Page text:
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Re: porting to Wayland

From: Jan Djärv
Subject: Re: porting to Wayland
Date: Sun, 13 Jul 2014 11:03:00 +0200
User-agent: Mozilla/5.0 (X11; Linux x86_64; rv:24.0) Gecko/20100101 Thunderbird/24.6.0


I have updated the YAMAMOTO Mitsuharu patch:

It all works except some image glitches.
It does not add another window system, rather expands the xterm.c code.
I was expecting that Gtk3+ and Cairo together would let us re-enable double buffering in Gtk and thus get that for free. Unfortunately this did not work, as Gtk needs to do its drawing in the event loop, like the NS port needs to do as mentioned in #17124.

I will probably check this in if I get round to writing all those ChangeLog entries and fix the image things. There is actually not much user benefit from using Cairo, except Mitsuharus printing extension. For Wayland, there is XWayland. Using Cairo is actually slower than using X, sometimes visible so. Making Cairo draw the same way we draw in X may be a suboptimal way to use Cairo.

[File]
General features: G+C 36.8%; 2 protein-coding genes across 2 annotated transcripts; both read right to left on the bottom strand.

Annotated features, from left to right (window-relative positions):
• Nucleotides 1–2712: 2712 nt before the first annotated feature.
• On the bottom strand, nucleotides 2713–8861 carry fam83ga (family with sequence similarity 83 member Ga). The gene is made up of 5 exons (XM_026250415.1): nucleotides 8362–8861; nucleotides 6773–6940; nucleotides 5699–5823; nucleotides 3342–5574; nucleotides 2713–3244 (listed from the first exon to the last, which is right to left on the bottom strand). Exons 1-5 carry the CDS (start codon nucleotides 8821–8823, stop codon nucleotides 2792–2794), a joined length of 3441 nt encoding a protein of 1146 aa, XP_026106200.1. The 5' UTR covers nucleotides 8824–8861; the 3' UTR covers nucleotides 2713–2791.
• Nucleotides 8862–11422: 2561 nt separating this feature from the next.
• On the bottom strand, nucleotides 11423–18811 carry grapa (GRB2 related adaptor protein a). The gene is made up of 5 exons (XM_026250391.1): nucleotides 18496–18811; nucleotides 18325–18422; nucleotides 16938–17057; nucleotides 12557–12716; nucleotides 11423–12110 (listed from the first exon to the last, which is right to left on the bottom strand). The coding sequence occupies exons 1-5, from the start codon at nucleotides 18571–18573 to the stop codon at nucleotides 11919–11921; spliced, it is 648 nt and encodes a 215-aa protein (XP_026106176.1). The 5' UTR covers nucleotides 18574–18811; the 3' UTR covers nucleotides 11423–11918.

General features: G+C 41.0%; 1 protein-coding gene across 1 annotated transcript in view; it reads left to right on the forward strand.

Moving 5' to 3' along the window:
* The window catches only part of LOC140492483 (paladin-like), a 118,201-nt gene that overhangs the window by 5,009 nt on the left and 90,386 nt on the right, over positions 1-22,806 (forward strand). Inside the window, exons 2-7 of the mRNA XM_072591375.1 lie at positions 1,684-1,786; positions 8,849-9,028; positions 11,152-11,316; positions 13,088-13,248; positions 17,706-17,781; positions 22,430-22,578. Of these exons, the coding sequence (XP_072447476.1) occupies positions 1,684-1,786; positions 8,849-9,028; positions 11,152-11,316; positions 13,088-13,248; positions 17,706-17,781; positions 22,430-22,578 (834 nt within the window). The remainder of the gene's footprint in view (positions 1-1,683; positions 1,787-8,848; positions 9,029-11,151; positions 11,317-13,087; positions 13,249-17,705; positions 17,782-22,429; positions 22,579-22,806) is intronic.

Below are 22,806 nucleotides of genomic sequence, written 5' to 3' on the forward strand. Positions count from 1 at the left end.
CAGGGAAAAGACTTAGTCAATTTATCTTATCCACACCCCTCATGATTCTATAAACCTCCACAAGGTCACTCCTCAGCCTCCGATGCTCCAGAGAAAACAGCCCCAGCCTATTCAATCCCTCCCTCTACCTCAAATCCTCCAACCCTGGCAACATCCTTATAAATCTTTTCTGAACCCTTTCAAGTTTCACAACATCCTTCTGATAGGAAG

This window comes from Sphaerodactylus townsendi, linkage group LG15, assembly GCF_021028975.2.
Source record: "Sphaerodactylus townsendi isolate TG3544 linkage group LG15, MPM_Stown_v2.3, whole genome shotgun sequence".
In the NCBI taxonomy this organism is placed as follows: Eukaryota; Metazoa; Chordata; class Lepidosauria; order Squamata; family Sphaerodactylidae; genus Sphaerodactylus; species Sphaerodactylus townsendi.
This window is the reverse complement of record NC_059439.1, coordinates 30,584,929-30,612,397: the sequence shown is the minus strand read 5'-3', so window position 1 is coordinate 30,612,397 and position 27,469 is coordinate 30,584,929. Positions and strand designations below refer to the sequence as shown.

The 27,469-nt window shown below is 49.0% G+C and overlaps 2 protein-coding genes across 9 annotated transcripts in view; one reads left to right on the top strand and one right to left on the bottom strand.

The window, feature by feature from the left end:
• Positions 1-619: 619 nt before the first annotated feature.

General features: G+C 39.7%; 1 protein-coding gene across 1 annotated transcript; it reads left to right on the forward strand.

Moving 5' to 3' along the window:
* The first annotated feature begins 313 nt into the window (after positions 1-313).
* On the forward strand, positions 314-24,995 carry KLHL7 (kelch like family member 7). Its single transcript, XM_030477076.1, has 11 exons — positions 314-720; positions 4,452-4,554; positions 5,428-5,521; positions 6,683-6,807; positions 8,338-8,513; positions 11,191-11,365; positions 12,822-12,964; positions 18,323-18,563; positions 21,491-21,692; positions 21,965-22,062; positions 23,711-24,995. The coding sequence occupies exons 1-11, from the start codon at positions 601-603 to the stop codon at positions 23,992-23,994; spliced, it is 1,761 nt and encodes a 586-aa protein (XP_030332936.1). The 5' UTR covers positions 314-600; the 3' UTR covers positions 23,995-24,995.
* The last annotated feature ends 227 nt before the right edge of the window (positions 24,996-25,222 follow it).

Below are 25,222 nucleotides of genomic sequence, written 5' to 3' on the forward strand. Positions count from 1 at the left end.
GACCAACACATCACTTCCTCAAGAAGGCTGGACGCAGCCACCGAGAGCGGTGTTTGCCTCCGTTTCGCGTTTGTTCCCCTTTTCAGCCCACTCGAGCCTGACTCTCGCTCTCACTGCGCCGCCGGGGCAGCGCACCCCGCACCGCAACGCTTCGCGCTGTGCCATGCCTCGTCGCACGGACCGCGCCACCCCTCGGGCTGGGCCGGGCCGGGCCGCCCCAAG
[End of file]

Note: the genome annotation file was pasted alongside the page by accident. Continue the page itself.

Jan D.

2014-07-13 02:12, Daiki Ueno skrev:

As a learning project, I'm trying to port Emacs to the Wayland display
server[1].  Now the very basic redisplay code started working, although
it's still buggy (it even doesn't start without -Q):

Video: http://du-a.org/~ueno/junk/emacs-wl.webm
Code: https://github.com/ueno/emacs/tree/wip/wl

Rendering in Wayland is entirely done by the client, and the server
simply reveals the part of buffer sent from the client.  So, the main
task is to replace all the Xlib-based rendering stuff with the
buffer-based rendering using cairo.

I originally thought it could be done as an "add-on" to the current X
toolkit support.  As GTK3 already has the Wayland backend, it should be
able to embed the Emacs surface.  However, after looking at the code
(xterm.c/xfns.c), I realized that large part of it relies on Xlib and
seems too hard (for me) to experiment, without breaking the existing
code.  So, my initial attempt is to add it as another "window system"
(like NS or W32).

Currently it's missing:

- proper color handling
- images
- some text decoration (underline, overline, overstrike)
- toolkit stuff (window decoration, menubar, toolbar, scrollbar)

and many more.  Perhaps anybody here already considered/tried this?


[1]  http://wayland.freedesktop.org

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